Contextual characteristics

This is one of a local complex of three similar fortified settlements that overlook the low lying lands to the south of the Lammermuirs. It is part of a Scotland-wide group of Iron-Age hilltop enclosures that appear to have been built with defence specifically in mind. Researchers have suggested that some of these forts (including later examples dating to the early historic period) were built as symbols of status and power in geographically and strategically significant locations. It is clear from their position that the forts at Raecleugh Head could certainly control progress north and southwards through the Lammermuirs and their visibility from the south might indicate a more symbolic, less functional use. Although the relationship of this fort to the other two (less than 300m to the south) is unclear, their proximity indicates just how important this position was to those that built them. Their location marks a very distinctive landscape transition from the uplands to the north to the fertile lands of the Merse to the South. This fort and the cluster it belongs to can tell us much about the extensive presence of Iron-Age communities in SE Scotland and their exploitation of its natural resources. It provides a very interesting contrast to the contemporary, enclosed settlements that survive as cropmarked remains along the water courses of the Merse.

National Importance.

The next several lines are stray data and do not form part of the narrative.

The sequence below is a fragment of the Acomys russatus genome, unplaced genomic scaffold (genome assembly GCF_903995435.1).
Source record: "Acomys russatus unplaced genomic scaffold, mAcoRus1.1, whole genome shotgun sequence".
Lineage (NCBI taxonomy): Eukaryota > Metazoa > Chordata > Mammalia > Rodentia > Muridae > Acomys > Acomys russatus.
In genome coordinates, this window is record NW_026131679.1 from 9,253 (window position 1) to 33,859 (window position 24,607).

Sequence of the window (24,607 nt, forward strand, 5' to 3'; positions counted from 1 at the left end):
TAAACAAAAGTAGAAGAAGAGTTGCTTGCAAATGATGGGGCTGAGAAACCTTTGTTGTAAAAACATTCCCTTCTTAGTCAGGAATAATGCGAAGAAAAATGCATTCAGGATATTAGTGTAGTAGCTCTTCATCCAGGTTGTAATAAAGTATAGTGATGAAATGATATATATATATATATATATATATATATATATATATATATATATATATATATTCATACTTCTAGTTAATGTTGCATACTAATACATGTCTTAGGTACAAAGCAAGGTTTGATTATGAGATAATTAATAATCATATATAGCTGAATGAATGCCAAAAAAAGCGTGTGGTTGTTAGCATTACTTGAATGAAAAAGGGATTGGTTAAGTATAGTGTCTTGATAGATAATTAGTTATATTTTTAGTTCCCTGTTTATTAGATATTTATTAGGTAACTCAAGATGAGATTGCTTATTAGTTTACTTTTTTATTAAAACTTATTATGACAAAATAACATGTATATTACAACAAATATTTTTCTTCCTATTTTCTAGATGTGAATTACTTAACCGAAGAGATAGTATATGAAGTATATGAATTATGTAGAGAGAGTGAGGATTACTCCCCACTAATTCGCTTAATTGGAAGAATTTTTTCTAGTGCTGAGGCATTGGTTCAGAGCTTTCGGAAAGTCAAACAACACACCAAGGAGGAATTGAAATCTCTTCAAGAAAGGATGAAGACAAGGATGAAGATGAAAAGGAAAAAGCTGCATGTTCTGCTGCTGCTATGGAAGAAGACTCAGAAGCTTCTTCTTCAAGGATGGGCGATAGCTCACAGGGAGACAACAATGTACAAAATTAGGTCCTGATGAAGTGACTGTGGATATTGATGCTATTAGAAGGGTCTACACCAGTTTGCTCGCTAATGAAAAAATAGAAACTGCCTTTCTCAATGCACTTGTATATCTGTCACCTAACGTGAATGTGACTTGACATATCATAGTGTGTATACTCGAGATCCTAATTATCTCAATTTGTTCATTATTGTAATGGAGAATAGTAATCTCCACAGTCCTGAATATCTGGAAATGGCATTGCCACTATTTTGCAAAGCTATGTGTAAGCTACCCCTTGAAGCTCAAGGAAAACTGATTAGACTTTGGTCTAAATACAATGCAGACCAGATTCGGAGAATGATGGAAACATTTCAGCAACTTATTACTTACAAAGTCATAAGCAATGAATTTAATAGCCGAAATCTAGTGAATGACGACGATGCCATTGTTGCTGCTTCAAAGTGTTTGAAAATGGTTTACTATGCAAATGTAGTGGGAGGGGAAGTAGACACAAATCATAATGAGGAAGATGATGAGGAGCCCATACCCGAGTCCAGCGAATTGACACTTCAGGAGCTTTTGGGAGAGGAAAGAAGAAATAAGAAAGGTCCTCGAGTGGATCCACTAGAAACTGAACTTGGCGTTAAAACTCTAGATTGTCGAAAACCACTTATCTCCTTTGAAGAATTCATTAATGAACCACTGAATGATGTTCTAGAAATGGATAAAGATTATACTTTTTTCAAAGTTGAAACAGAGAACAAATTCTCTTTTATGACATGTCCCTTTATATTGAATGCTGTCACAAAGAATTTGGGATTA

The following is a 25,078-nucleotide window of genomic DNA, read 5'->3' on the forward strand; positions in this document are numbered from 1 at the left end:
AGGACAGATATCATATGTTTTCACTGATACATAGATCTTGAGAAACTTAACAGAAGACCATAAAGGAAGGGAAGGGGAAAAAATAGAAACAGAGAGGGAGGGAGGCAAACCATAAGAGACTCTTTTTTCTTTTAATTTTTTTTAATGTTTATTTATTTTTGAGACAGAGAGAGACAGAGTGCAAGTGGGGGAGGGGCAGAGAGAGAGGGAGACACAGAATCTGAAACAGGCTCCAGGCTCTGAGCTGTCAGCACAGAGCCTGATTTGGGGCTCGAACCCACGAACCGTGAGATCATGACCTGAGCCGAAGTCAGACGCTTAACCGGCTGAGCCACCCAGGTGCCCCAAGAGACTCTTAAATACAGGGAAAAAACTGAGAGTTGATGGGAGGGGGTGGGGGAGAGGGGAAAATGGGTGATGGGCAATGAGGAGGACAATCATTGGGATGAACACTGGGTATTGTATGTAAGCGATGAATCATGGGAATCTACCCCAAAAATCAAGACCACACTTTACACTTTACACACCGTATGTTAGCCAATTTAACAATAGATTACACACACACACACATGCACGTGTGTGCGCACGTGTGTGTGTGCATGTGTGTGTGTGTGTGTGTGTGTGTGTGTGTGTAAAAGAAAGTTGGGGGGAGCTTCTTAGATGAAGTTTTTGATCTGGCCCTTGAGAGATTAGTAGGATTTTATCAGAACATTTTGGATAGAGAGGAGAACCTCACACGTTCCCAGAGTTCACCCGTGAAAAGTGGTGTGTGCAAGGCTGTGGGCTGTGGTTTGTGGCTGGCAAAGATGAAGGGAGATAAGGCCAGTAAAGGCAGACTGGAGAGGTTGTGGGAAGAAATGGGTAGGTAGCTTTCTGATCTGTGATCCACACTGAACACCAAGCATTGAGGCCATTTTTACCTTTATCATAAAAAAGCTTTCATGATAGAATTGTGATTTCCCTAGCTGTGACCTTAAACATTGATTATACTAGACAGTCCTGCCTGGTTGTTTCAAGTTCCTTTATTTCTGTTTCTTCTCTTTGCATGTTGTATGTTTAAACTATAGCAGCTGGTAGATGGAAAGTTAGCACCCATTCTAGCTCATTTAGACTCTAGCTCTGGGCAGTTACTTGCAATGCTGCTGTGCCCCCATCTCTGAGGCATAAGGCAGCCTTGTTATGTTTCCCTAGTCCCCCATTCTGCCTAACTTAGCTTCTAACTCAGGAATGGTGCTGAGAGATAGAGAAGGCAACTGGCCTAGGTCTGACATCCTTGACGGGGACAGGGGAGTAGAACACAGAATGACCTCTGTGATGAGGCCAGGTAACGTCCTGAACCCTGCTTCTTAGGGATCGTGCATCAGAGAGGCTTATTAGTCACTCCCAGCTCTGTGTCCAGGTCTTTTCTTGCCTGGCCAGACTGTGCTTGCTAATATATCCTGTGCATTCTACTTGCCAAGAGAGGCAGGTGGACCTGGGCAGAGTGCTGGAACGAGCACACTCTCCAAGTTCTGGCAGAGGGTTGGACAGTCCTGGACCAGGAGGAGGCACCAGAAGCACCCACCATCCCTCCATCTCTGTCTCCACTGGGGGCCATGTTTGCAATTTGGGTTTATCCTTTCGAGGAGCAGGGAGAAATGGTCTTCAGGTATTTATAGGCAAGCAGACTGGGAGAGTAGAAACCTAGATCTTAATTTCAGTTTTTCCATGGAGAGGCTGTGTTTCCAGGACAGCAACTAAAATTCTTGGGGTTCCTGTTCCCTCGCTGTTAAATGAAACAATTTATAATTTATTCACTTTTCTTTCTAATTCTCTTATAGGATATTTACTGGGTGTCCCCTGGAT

The monument is of national importance because it has an inherent potential to make a significant addition to our understanding of the past, in particular later prehistoric/early-historic defended (enclosed) settlement and the control and exploitation of the uplands of SE Scotland. The structural field remains including the defensive works, entrance features and later earth and stonework additions survive to a marked degree and it is likely that significant buried deposits survive within the ditch fills and occupation layers of the interior. It survives as a significant landmark and along with two adjacent sites it marks part of the E-W boundary between the Lammermuirs to the north and the Merse to the south. The loss of this monument would affect our ability to appreciate and understand the prehistoric landscapes (and contemporary occupation) of SE Scotland.

Source: Historic Environment Scotland

Sources

Bibliography

RCAHMS record the monument as NT75SW 2 and Scottish Borders Council SMR as 1200004.

References:

Christison D 1895, THE FORTS OF SELKIRK, THE GALA WATER, THE SOUTHERN SLOPES OF THE LAMMERMUIRS, AND THE NORTH OF ROXBURGH, Proc Soc Antiq Scot 29, 1895: 151-2.

Craw J H 1921, NOTES ON BERWICKSHIRE FORTS, WITH A DESCRIPTION OF THOSE RECENTLY DISCOVERED, Proc Soc Antiq Scot 55, 1921: 231-55.

RCAHMS 1915, SIXTH REPORT AND INVENTORY OF MONUMENTS AND CONSTRUCTIONS IN THE COUNTY OF BERWICKSHIRE, Edinburgh: HMSO, 104-5, 202.

RCAHMS 1980, THE ARCHAEOLOGICAL SITES AND MONUMENTS OF BERWICKSHIRE DISTRICT, BORDERS REGION, The Archaeological Sites and Monuments of Scotland Series No 10, 27, No. 207. Edinburgh: Society of Antiquaries of Scotland.

Aerial Photographs:

RCAHMS. SC 1004943. 1983. Raecleugh Head Hill.

Source: Historic Environment Scotland

Other nearby scheduled monuments

AncientMonuments.uk is an independent online resource and is not associated with any government department. All government data published here is used under licence. Please do not contact AncientMonuments.uk for any queries related to any individual ancient or schedued monument, planning permission related to scheduled monuments or the scheduling process itself.

AncientMonuments.uk is a Good Stuff website.